The only slight issue is that the headphones slightly pinched the temples (sometimes called “arms”) of my glasses. That said, this was no more the case than for any pair of headphones I’ve ever worn.

Design

Control buttons sit on both earcups. A slider on the right earcup handles volume and track (and that wildly-exciting BassUp setting, while buttons on the left earcup control power and noise cancellation. The slider/button placement and design are intuitive, and everything works as expected.

The structure of the headphones seems durable enough to me. There are no obvious weak points where repeated use could cause them to break over time. 

The folding earcups are a standard feature. While you will struggle to fold them tightly, doing so at least makes the headphones slightly less unwieldly for putting away or storing in a bag. If size is an issue, though, you’ll probably be more interested in earbuds.

Bluetooth

The headphones come with Bluetooth 5, which means better sound and greater range than previous generations. If you’ve been disappointed by earlier Bluetooth headphones, you’ll find the tradeoffs between convenience and quality are much less obvious now. Pairing was seamless with each of my devices. 

I found that the range extended through walls and beyond 10m (33ft.) Bluetooth headphones are not like Bluetooth speakers, and it’s unlikely you’ll be very far from your device when you’re wearing them. I found that the range was better than I’ll ever have the use for.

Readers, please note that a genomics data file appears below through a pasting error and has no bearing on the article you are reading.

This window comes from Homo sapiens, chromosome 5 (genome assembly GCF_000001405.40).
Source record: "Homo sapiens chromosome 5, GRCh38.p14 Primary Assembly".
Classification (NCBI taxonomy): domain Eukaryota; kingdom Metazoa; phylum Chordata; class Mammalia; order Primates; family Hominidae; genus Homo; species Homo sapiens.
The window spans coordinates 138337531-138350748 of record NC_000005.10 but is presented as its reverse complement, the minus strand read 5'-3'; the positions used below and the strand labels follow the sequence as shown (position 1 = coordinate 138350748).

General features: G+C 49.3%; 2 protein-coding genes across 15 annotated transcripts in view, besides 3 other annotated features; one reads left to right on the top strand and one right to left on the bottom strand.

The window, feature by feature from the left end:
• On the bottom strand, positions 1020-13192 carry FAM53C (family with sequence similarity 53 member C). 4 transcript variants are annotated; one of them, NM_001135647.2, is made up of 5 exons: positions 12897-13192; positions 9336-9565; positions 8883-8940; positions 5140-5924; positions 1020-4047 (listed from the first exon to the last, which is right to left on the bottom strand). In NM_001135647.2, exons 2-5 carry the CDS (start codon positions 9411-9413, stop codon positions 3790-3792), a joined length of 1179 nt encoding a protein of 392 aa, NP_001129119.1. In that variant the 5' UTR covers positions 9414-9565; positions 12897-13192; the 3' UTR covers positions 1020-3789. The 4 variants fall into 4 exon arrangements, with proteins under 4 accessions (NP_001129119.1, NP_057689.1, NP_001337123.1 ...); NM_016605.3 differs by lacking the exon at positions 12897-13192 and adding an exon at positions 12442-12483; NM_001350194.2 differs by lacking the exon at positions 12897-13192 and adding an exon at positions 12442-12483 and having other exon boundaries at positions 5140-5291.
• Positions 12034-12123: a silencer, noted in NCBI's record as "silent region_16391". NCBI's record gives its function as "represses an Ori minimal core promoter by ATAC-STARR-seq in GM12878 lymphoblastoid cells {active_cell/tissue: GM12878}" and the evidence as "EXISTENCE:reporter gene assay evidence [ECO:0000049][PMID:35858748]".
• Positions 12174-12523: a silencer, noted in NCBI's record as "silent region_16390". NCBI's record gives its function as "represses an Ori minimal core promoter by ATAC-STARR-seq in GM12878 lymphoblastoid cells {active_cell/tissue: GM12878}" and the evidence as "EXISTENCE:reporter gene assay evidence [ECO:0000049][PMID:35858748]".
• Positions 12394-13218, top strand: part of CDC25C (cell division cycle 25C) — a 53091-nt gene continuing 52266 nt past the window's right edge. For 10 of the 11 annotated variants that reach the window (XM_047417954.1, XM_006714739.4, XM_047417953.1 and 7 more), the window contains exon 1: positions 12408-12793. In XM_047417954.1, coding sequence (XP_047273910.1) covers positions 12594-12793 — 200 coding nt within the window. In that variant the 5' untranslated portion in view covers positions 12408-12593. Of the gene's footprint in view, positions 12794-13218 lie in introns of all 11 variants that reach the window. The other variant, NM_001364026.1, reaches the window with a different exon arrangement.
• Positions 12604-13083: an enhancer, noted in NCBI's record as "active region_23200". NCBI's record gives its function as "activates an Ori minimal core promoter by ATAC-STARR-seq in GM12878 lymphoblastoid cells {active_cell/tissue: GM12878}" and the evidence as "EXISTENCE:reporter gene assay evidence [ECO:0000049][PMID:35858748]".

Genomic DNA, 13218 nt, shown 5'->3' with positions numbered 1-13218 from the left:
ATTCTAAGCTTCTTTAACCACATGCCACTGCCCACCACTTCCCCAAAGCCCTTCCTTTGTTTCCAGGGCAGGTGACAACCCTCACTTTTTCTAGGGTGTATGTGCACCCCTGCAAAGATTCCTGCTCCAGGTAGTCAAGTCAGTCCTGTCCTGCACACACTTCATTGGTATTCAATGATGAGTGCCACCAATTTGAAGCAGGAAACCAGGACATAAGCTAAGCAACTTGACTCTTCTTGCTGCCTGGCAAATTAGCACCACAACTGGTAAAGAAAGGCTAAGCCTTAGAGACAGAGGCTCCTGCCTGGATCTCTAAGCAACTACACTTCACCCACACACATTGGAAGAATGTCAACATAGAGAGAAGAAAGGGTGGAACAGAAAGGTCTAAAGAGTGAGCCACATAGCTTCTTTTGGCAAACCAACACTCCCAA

Microphone

My main complaint about the headphones is that the microphone quality they provide over Bluetooth just isn’t good enough to use them for calls. 

On Windows 10, to use the headphones as a headset you have to change the audio device setting to “headset.” The first thing you’ll notice when you do so is the significant drop in sound quality. The audio is no better than my (terrible) laptop speakers. 

The bigger issue is that the microphone is so bad as to be unusable. I’m guessing this is partly a consequence of the limitations of Bluetooth, and partly a consequence of trying to bring the price down as far as possible. Anker was probably forced to choose between microphone and sound quality, and it went with the latter. 

If you are planning to use these headphones as an all-in-one unit, switching between music and work calls, my recommendation is that you look elsewhere. These headphones won’t do the job and you (and whoever you’re talking to) will be disappointed. You’ve been warned.

Battery

Anker advertises that the headphones come with a 40h battery life. I don’t think my headphones ever reached that upper limit, but they lasted long enough for me to only recharge them once a week, or less. They’ll definitely last long enough for any working day, weekend trip, or long haul flight (remember those?) for you not to have to worry about packing the micro-USB charger.

Conclusion

The Anker Soundcore Life Q20 are a very competitively priced pair of headphones, which perform either adequately or well in every facet except for use as a headset.

The sound and noise cancellation are good enough to filter out annoying background noise, and they’re sufficiently comfortable for you to get through a working day without getting a headache (especially if you don’t wear glasses).

In reality, for most of those buying the Anker Soundcore Life Q20 this will be their first foray into Bluetooth noise cancelling headphones. For these users, this is a great buy, especially for the price. Recommended.

Buy on Amazon

Main image via Anker, product image via Amazon

About the Author
Avatar

Multiple Writers

This article was written or updated by multiple staff writers.

Leave a Comment

This site uses Akismet to reduce spam. Learn how your comment data is processed.